An aircraft pilot would prefer to receive information on weather patterns, obstructions, and other conditions that may interfere with a flight plan, formal or informal, as the pilot’s flight proceeds, with a latency of no more than a few minutes. Learning of, and reacting to, a changing environment within minutes after the change is first observed and reported is not possible with pilot’s reports (PIREPs), as presently provided. Instead, receipt of a pilot’s report (PIREP) often occurs offline, before a pilot’s own flight has begun, and with an associated latency of one to six hours. The present invention, described as an audio twitter approach, removes most of the latency associated with a PIREP and allows expansion of, and selective filtering of, information that is directly useful to the recipient pilot (RP).

An audio twitter approach, with appropriate signal filtering, is used to provide real-time PIREPs that communicate weather patterns and other environmental factors from aircraft that precede a given aircraft along a flight path. The method begins with receipt of all text messages that are communicated by, or received by, aircraft within a selected distance from the inquiring pilot’s aircraft (IPA). This information is filtered by a receiver on the IPA, using a list of N target words and phrases (TWP) for which the subject is of concern to the inquiring pilot (IP). The filter can further be set to limit the TWPs chosen to TWPs (1) that are originated within a selected distance d from, and in a selected sector relative to, the IPA [e.g., within 200 miles (322 km) in a sector that extends north and west relative to the IPA present location]; and (2) that are originated within a selected time interval (e.g., within 120 minutes of the present time).

Messages containing one or more of the selected TWPs are presented in a selected order (e.g., chronological) as text or, alternatively, as verbal messages for review by the pilot. Upon receipt of the TWPs, the IP determines if any action should be taken by that IP in order to avoid or minimize delay associated with the TWP information. Communication between the IP and any other pilot within the prescribed range, geographic sector, and/or time interval is implemented using a publish and subscribe approach to exchange relevant data. A pilot, such as the IP, determines which information that IP is willing to share, and with whom (publish), and from whom the IP is interested in receiving information (subscribe).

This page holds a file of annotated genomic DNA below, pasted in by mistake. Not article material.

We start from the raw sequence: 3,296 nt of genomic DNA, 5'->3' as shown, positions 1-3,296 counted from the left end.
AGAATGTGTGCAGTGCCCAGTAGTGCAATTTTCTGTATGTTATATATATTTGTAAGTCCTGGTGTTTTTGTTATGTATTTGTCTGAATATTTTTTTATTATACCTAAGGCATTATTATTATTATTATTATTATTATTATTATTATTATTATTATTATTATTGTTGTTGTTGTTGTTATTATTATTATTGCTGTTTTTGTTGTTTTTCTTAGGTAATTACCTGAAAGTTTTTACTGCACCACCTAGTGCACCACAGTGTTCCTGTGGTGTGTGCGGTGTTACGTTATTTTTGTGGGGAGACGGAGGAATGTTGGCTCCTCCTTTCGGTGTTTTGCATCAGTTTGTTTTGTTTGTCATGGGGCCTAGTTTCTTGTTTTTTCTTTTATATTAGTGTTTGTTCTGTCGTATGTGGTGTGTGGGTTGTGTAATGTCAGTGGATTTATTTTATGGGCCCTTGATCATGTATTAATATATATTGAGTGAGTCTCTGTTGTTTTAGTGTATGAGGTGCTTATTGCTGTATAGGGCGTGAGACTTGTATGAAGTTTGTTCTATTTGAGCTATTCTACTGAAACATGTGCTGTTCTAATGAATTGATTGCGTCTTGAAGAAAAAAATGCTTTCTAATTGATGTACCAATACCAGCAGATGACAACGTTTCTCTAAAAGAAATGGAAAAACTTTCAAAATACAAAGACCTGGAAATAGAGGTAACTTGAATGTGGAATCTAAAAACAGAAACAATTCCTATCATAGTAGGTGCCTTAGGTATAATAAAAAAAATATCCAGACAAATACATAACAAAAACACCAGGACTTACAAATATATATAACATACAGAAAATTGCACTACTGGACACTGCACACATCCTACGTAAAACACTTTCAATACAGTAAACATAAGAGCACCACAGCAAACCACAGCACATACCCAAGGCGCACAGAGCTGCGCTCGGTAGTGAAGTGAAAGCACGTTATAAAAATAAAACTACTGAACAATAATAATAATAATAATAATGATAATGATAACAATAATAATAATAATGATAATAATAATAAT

This approach will avoid the radio chatter that often accompanies a party line system. The information received may be audibly displayed using a text-to-speech conversion module that does not rely upon visual recognition and response. A message received by the IP through the filtering process need not originate from another pilot but may be from any source to which the IP is subscribed [e.g. Air Traffic Control (ATC) or other information providers].

This approach facilitates receipt and response by an airborne aircraft of relevant weather and other environmental data in real time, as these data are observed and transmitted by other aircraft in a vicinity of the airborne aircraft. The relevant PIREPs are moved from an off-line format, to be read and reacted to hours after the observations are made, to a real-time format that makes such observations available as they are observed and reported upon.

This work was done by Walter Johnson of Ames Research Center, and Joel Lachter, Vernol Battiste, and Robert Koteskey of the SJSU Research Foundation. NASA invites companies to inquire about partnering opportunities. Contact the Ames Technology Partnerships Office at 1-855-627-2249 or This email address is being protected from spambots. You need JavaScript enabled to view it.. Refer to ARC-16478-1.

NASA Tech Briefs Magazine

This article first appeared in the May, 2015 issue of NASA Tech Briefs Magazine.

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